Don’t Worry, the Leopards Won’t Bite You


Frank Black and the Catholics, Devil’s Workshop – This came out the same day as Black Letter Days, but it has considerably fewer songs, and was my favorite of the two at first. I’m not sure I could easily pick a favorite at this point. The title apparently refers to marijuana, which I think has more euphemisms than anything except sex and death.

Velvety – From what I understand, this was an early song of Frank’s, which had been released in instrumental form as a Pixies B-side. He said that he might not have remembered all the lyrics he originally wrote for it, but he recalled the gist. Since I’m sure he was a better songwriter when he was working on this album, any changes were probably for the better. It’s a thematic sister to “Velouria,” my favorite Pixies song, as both relate to the lost continent of Lemuria and the idea that some of its survivors moved to the caves under Mount Shasta in California. The narrative is more straightforward here than in “Velouria,” relating the tale of a Lemurian girl who saved the narrator’s life, after which he fell in love with her. There is indeed a town called Weed just north of Mount Shasta; that was not merely another pot reference.

Out of State – A sad sort of song in which the narrator’s partner cheated on him and wants him to come back, but he doesn’t trust her, so he’s contemplating traveling far away. Pretty typical theme for a Frank song, really. He’s said it was inspired by Del Shannon, whose song “Handyman” he covered with Teenage Fanclub.

His Kingly Cave – I find this one rather dreamlike, with the whistling wind at the beginning and the abstract and strangely paranoid lyrics. It’s actually based on a true story, or at least a true experience, when Frank and his girlfriend visited Graceland while on hallucinogenic mushrooms. He admitted it was a dumb thing to do, but hey, he got a good song out of it.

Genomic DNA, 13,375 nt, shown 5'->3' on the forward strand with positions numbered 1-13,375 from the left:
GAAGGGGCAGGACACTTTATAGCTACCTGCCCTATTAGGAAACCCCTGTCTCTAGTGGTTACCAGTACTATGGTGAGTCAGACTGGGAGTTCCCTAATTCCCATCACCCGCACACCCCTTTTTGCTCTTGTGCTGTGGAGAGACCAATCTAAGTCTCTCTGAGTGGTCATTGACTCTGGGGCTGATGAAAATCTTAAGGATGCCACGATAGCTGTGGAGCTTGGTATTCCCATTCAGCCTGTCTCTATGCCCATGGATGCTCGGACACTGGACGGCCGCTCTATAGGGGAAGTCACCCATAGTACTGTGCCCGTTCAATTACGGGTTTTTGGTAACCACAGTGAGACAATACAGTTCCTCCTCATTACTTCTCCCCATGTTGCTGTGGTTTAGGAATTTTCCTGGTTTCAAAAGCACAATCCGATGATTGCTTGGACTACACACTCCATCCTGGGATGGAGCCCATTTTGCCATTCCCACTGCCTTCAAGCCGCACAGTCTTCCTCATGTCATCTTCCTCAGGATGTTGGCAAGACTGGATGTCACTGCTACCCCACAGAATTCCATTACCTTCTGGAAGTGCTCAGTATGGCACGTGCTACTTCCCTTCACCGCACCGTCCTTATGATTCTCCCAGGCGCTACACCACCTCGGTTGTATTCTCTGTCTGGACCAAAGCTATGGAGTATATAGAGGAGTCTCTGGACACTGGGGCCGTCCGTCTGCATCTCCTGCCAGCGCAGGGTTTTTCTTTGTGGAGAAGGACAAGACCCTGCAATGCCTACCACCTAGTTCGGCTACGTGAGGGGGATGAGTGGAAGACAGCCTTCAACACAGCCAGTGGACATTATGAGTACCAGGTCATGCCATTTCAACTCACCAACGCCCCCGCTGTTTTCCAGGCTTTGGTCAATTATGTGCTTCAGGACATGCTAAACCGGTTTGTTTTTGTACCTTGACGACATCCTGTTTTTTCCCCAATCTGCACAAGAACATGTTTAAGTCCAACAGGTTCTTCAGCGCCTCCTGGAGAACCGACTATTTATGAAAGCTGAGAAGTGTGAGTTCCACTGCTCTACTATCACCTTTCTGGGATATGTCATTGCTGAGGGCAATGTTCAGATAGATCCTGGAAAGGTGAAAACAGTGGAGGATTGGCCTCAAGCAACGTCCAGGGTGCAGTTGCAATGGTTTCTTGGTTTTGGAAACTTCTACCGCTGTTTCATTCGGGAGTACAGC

San Antonio, TX – There’s a definite bar-band song to this one, with the steel guitar and honky-tonk piano. It also strikes me as a good driving song. Speaking of which, this album came out right around when I was first learning to drive. Kind of appropriate, considering how many of his songs are about driving and travel in general.

Bartholomew – This is one of those songs that sounds like it’s about something specific, but I’m not sure what. I’ve seen it suggested that it’s about insanity, but that’s still fairly broad.

Modern Age – An enjoyable song that progresses from prehistoric times to recent ones. I suppose part of the message is that the present is always the modern age. Well, unless you ask someone who says we’re currently in the post-modern age. I don’t know of any group of humans without little toes, but there is apparently a persistent rumor that future humans will only have four toes on each foot, as the little toe is basically useless. Evolution doesn’t really work that way, but perhaps the first verse is supposed to take place in the future, with communication achieved through telepathy. It’s an idea, anyway.

Are You Headed My Way? – This and “Modern Age” are a good pair, both structured around short verses and a catchy, repetitive chorus. The song has a spiritual air to it.

Heloise – Frank has actually revealed the subject of this song, so we don’t have to guess like we do with “Bartholomew.” Apparently he had the title first, and a quick Internet search revealed that one of the most famous people with the name was Heloise of Argenteuil. She was known for her love affair with her tutor, the theologian Peter Abelard. Her uncle had Abelard forcibly castrated, after which Peter became a monk, while Heloise went to live in an abbey. They exchanged letters long after this, and they were buried next to each other. The song refers to Heloise and Abelard’s “only boy” being taken away. Apparently it’s not entirely clear what actually happened to him, but if both of the parents went to live in convents, that seems likely.

The Scene – I like the build-up at the beginning and the electric guitar part, but overall this is probably the most forgettable song on the album.

Whiskey in Your Shoes – A song about depressed people drinking, the people described including a man whose son died and someone who’s getting divorced.

Fields of Marigold – The album ends with this number, which is light in terms of lyrics, but has a nice, expansive sound to it that makes it a great closer.

Next time, it’s the last main album released under the Frank Black and the Catholics name. (I had previously said THIS one was the last, but I was forgetting about Show Me Your Tears.)

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2 Responses to Don’t Worry, the Leopards Won’t Bite You

  1. Pingback: I’ll Bossanova with Ya | VoVatia

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